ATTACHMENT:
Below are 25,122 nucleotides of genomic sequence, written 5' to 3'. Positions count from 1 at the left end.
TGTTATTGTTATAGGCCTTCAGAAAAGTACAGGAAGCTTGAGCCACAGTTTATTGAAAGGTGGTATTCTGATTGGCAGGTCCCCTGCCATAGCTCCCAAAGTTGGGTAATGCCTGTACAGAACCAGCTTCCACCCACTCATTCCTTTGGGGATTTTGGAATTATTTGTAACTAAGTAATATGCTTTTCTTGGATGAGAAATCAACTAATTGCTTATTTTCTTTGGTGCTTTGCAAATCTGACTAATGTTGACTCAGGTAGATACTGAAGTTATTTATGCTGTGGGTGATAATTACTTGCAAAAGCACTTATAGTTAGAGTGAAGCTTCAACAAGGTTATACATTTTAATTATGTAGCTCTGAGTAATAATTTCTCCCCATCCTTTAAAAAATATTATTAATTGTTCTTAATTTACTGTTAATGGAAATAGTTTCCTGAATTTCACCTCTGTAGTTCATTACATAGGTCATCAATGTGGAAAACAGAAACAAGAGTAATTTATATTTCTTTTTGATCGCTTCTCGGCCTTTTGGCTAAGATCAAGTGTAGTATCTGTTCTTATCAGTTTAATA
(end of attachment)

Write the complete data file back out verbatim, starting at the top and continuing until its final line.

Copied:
Below are 25,122 nucleotides of genomic sequence, written 5' to 3'. Positions count from 1 at the left end.
TGTTATTGTTATAGGCCTTCAGAAAAGTACAGGAAGCTTGAGCCACAGTTTATTGAAAGGTGGTATTCTGATTGGCAGGTCCCCTGCCATAGCTCCCAAAGTTGGGTAATGCCTGTACAGAACCAGCTTCCACCCACTCATTCCTTTGGGGATTTTGGAATTATTTGTAACTAAGTAATATGCTTTTCTTGGATGAGAAATCAACTAATTGCTTATTTTCTTTGGTGCTTTGCAAATCTGACTAATGTTGACTCAGGTAGATACTGAAGTTATTTATGCTGTGGGTGATAATTACTTGCAAAAGCACTTATAGTTAGAGTGAAGCTTCAACAAGGTTATACATTTTAATTATGTAGCTCTGAGTAATAATTTCTCCCCATCCTTTAAAAAATATTATTAATTGTTCTTAATTTACTGTTAATGGAAATAGTTTCCTGAATTTCACCTCTGTAGTTCATTACATAGGTCATCAATGTGGAAAACAGAAACAAGAGTAATTTATATTTCTTTTTGATCGCTTCTCGGCCTTTTGGCTAAGATCAAGTGTAGTATCTGTTCTTATCAGTTTAATA